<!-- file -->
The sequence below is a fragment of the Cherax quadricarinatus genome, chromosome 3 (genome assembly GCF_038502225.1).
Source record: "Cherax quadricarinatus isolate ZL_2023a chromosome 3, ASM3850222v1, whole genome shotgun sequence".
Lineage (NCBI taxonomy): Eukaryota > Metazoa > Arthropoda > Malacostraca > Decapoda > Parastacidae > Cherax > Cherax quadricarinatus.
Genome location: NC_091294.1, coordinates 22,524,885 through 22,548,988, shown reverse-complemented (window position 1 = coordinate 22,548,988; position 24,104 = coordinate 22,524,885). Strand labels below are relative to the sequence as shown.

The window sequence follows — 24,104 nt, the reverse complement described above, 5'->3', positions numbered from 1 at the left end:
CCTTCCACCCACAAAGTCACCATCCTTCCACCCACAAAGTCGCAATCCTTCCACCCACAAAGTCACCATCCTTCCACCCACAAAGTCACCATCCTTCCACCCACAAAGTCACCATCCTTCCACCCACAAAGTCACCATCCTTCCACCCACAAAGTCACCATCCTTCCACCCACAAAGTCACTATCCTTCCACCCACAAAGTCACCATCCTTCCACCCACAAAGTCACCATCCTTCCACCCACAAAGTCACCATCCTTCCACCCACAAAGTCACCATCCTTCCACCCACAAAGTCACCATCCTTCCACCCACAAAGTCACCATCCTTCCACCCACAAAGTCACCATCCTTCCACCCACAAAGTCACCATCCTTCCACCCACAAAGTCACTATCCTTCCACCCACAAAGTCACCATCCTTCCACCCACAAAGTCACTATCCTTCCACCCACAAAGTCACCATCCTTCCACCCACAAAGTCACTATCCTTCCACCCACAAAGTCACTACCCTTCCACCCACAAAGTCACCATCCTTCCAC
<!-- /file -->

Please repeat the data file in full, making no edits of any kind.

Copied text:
The sequence below is a fragment of the Cherax quadricarinatus genome, chromosome 3 (genome assembly GCF_038502225.1).
Source record: "Cherax quadricarinatus isolate ZL_2023a chromosome 3, ASM3850222v1, whole genome shotgun sequence".
Lineage (NCBI taxonomy): Eukaryota > Metazoa > Arthropoda > Malacostraca > Decapoda > Parastacidae > Cherax > Cherax quadricarinatus.
Genome location: NC_091294.1, coordinates 22,524,885 through 22,548,988, shown reverse-complemented (window position 1 = coordinate 22,548,988; position 24,104 = coordinate 22,524,885). Strand labels below are relative to the sequence as shown.

The window sequence follows — 24,104 nt, the reverse complement described above, 5'->3', positions numbered from 1 at the left end:
CCTTCCACCCACAAAGTCACCATCCTTCCACCCACAAAGTCGCAATCCTTCCACCCACAAAGTCACCATCCTTCCACCCACAAAGTCACCATCCTTCCACCCACAAAGTCACCATCCTTCCACCCACAAAGTCACCATCCTTCCACCCACAAAGTCACCATCCTTCCACCCACAAAGTCACTATCCTTCCACCCACAAAGTCACCATCCTTCCACCCACAAAGTCACCATCCTTCCACCCACAAAGTCACCATCCTTCCACCCACAAAGTCACCATCCTTCCACCCACAAAGTCACCATCCTTCCACCCACAAAGTCACCATCCTTCCACCCACAAAGTCACCATCCTTCCACCCACAAAGTCACCATCCTTCCACCCACAAAGTCACTATCCTTCCACCCACAAAGTCACCATCCTTCCACCCACAAAGTCACTATCCTTCCACCCACAAAGTCACCATCCTTCCACCCACAAAGTCACTATCCTTCCACCCACAAAGTCACTACCCTTCCACCCACAAAGTCACCATCCTTCCAC